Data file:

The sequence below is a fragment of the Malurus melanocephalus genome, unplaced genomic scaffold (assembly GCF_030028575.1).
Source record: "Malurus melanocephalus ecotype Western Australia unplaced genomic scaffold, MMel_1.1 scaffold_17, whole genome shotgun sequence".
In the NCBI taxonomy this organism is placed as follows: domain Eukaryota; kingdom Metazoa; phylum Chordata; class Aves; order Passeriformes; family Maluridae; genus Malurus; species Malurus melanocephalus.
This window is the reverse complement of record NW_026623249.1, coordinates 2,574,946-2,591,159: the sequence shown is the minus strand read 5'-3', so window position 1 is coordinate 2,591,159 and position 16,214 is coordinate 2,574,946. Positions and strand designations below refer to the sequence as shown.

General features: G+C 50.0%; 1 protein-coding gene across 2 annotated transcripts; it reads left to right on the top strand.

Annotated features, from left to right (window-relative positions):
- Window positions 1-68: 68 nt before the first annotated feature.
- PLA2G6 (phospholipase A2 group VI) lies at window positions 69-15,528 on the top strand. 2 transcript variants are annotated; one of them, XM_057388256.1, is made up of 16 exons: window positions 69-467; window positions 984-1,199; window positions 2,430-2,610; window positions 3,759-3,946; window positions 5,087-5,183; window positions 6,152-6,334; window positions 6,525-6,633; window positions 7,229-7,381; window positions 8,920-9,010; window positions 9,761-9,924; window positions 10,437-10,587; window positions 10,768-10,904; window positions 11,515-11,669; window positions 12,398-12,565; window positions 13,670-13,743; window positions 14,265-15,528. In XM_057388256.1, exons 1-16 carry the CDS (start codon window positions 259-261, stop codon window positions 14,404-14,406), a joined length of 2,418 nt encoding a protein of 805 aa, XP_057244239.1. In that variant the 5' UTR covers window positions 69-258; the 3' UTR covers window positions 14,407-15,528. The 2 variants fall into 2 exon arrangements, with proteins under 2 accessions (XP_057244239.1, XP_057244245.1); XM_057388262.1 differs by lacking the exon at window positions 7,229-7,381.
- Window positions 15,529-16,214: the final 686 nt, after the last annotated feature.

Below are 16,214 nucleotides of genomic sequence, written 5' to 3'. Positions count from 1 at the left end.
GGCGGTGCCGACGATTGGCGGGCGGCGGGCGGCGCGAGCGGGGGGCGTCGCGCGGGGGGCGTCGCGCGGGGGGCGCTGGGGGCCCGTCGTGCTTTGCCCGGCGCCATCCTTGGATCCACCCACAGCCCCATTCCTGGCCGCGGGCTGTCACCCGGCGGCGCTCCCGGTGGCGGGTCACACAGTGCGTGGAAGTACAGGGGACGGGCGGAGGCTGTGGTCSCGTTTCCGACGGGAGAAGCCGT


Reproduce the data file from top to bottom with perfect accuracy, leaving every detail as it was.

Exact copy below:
The sequence below is a fragment of the Malurus melanocephalus genome, unplaced genomic scaffold (assembly GCF_030028575.1).
Source record: "Malurus melanocephalus ecotype Western Australia unplaced genomic scaffold, MMel_1.1 scaffold_17, whole genome shotgun sequence".
In the NCBI taxonomy this organism is placed as follows: domain Eukaryota; kingdom Metazoa; phylum Chordata; class Aves; order Passeriformes; family Maluridae; genus Malurus; species Malurus melanocephalus.
This window is the reverse complement of record NW_026623249.1, coordinates 2,574,946-2,591,159: the sequence shown is the minus strand read 5'-3', so window position 1 is coordinate 2,591,159 and position 16,214 is coordinate 2,574,946. Positions and strand designations below refer to the sequence as shown.

General features: G+C 50.0%; 1 protein-coding gene across 2 annotated transcripts; it reads left to right on the top strand.

Annotated features, from left to right (window-relative positions):
- Window positions 1-68: 68 nt before the first annotated feature.
- PLA2G6 (phospholipase A2 group VI) lies at window positions 69-15,528 on the top strand. 2 transcript variants are annotated; one of them, XM_057388256.1, is made up of 16 exons: window positions 69-467; window positions 984-1,199; window positions 2,430-2,610; window positions 3,759-3,946; window positions 5,087-5,183; window positions 6,152-6,334; window positions 6,525-6,633; window positions 7,229-7,381; window positions 8,920-9,010; window positions 9,761-9,924; window positions 10,437-10,587; window positions 10,768-10,904; window positions 11,515-11,669; window positions 12,398-12,565; window positions 13,670-13,743; window positions 14,265-15,528. In XM_057388256.1, exons 1-16 carry the CDS (start codon window positions 259-261, stop codon window positions 14,404-14,406), a joined length of 2,418 nt encoding a protein of 805 aa, XP_057244239.1. In that variant the 5' UTR covers window positions 69-258; the 3' UTR covers window positions 14,407-15,528. The 2 variants fall into 2 exon arrangements, with proteins under 2 accessions (XP_057244239.1, XP_057244245.1); XM_057388262.1 differs by lacking the exon at window positions 7,229-7,381.
- Window positions 15,529-16,214: the final 686 nt, after the last annotated feature.

Below are 16,214 nucleotides of genomic sequence, written 5' to 3'. Positions count from 1 at the left end.
GGCGGTGCCGACGATTGGCGGGCGGCGGGCGGCGCGAGCGGGGGGCGTCGCGCGGGGGGCGTCGCGCGGGGGGCGCTGGGGGCCCGTCGTGCTTTGCCCGGCGCCATCCTTGGATCCACCCACAGCCCCATTCCTGGCCGCGGGCTGTCACCCGGCGGCGCTCCCGGTGGCGGGTCACACAGTGCGTGGAAGTACAGGGGACGGGCGGAGGCTGTGGTCSCGTTTCCGACGGGAGAAGCCGT